As I mentioned last week, there are changes ahead for this blog including more commentary from Motorola executives and experts on a variety of topics. To kick off these executive visits I sat down recently with Geoff Roman, a Motorola corporate vice president, to hear his thoughts on 2007, 2008 and beyond.
Geoff Roman on:
If you start with the IPTV space, virtually everything is MPEG-4 based. On the cable side, you’ll start seeing MPEG-4 devices (CPE) early next year, with gradual phasing in of more MPEG-4 hardware throughout 2008. Operators will incorporate MPEG-4 in their highest service tiers first, moving to mass distribution of MPEG-4 set-tops by late 2009, early 2010. By the latter part of 2009, MPEG-2 standalone devices will have completely disappeared.
Mobile TV from a broadcast perspective is becoming increasingly common in Europe and is picking up steam in Asia, particularly in China around the Olympics. However, there are still business models to figure out. Streaming video is expensive, but on the other hand, consumers want to be able to access the video they want when they want it and not to be tied to broadcast schedules on their cell phones. There is some real-time delivery of content (i.e. broadcast) that works for mobile TV as long as it’s appropriately recycled. For example, news headlines that repeat every ten minutes. But consumers are not going to want to pay for much directly. It will probably be ad-based.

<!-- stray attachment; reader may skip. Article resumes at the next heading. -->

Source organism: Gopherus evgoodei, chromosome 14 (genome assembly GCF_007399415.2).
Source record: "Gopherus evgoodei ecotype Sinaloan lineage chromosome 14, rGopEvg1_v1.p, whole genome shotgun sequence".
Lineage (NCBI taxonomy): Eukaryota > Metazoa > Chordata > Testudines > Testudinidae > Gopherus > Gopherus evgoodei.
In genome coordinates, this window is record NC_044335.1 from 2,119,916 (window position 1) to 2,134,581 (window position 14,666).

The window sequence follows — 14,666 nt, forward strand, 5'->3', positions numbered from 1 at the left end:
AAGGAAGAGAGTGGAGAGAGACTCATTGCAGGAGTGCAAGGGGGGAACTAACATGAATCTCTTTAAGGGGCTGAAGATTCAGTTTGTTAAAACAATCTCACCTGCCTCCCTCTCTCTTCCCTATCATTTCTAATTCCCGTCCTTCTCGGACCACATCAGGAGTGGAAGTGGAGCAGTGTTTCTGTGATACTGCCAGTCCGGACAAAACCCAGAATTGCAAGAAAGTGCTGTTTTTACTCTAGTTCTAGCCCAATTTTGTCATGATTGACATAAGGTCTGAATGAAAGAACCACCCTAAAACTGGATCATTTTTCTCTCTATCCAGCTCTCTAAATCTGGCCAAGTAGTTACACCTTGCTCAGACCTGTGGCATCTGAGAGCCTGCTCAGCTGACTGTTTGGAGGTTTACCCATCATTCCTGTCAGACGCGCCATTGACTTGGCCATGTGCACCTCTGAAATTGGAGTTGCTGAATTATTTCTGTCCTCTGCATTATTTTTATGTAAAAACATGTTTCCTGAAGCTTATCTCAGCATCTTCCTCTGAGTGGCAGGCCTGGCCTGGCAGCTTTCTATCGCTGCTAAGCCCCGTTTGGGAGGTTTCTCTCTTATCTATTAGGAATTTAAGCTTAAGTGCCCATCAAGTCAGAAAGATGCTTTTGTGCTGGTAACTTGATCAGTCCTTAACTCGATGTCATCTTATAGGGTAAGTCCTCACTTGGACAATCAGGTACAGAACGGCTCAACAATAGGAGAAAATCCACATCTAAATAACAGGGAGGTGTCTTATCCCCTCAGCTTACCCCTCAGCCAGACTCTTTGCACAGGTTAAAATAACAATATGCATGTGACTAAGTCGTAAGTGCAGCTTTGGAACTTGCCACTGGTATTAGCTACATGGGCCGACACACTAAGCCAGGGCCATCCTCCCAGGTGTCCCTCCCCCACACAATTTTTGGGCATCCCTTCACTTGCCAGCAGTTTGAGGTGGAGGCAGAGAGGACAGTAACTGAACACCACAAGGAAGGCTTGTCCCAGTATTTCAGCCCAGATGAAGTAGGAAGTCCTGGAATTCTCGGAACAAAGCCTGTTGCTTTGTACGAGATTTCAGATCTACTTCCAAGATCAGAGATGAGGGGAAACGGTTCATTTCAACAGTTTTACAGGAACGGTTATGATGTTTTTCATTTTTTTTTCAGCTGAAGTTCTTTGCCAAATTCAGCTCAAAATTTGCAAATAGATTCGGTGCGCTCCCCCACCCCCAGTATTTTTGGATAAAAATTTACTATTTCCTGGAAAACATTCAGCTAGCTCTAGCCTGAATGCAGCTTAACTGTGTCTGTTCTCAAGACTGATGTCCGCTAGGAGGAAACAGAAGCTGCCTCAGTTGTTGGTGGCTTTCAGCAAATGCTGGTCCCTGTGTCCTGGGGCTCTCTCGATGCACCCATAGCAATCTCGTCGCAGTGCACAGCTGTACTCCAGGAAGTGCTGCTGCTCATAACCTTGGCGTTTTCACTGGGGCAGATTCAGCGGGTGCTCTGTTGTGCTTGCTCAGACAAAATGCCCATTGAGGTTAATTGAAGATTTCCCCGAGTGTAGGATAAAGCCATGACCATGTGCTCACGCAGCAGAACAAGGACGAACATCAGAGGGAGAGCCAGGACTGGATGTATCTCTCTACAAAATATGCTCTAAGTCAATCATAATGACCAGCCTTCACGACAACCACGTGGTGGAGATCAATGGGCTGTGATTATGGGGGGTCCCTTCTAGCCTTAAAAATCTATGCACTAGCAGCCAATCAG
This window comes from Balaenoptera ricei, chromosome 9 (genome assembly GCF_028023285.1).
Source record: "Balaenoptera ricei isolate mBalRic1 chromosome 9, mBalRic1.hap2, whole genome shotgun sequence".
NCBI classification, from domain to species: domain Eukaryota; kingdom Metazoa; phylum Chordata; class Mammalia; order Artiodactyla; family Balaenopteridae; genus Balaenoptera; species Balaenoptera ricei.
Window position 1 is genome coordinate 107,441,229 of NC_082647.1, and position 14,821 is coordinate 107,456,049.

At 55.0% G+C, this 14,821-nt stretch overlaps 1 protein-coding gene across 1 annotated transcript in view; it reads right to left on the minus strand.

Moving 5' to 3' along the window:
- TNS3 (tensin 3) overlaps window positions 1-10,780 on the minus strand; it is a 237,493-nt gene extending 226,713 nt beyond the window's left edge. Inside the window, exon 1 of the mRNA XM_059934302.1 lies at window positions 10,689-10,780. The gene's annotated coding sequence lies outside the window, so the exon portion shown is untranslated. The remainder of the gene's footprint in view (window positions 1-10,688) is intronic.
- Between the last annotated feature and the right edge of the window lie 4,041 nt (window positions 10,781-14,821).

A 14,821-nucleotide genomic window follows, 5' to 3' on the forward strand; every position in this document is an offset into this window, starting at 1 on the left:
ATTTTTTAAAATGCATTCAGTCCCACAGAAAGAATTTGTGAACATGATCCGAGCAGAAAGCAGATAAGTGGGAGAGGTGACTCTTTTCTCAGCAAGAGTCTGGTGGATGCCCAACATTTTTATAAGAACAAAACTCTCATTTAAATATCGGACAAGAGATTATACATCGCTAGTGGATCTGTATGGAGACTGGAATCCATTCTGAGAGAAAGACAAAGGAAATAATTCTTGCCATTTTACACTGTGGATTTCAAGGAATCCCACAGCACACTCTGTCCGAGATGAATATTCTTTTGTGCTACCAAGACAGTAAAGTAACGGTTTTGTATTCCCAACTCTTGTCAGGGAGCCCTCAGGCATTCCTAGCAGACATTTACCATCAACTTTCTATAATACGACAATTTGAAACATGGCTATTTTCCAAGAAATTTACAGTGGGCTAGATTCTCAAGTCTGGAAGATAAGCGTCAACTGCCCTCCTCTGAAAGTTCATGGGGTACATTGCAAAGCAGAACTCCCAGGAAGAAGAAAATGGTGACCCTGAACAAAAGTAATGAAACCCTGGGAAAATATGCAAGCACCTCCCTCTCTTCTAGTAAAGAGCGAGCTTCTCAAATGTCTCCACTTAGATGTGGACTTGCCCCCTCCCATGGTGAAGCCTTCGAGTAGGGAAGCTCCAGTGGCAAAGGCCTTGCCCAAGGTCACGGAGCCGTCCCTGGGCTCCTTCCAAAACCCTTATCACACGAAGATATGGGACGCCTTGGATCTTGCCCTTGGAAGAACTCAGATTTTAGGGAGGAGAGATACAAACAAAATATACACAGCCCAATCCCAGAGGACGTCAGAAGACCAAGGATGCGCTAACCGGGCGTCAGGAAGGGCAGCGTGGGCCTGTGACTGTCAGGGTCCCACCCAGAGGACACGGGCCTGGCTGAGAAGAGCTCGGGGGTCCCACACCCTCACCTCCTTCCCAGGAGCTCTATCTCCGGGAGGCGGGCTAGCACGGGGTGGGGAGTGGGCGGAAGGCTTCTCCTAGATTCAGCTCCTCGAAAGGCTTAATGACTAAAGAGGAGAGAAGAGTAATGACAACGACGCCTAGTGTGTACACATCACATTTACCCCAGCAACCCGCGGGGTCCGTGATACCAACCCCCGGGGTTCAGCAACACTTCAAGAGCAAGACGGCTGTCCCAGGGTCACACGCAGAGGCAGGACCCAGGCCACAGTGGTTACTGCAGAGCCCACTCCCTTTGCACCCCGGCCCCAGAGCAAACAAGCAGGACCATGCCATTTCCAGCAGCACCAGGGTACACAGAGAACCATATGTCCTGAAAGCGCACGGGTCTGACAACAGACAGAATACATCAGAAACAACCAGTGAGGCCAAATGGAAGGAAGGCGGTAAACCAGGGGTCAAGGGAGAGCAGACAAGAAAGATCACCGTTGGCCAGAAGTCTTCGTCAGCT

Cable’s Last Mile
Cable is kicking the tires of fiber-to-the-home solutions like Cable PON. Some operators have opted for a wireless extension across the last mile where they can’t run wire or don’t want to run wire, and for that you see technologies like our Canopy solution. However, there’s no consensus strategy yet.
Service Providers as TV Gatekeepers
There is a lot of talk about networks and content owners delivering content directly to consumers via the Internet. Clearly these types of operations are becoming part of the content delivery chain, but none of the business models are broad or exclusive yet. While I don’t disregard the impact of over-the-top (Internet) content delivery, I also don’t see it as a replacement for traditional service provider content any time soon. Likely we’ll start seeing more consumers getting content from multiple places over some sort of converged platform. Internet-delivered content will continue to be a complement, not a replacement for traditional TV entertainment over the next few years.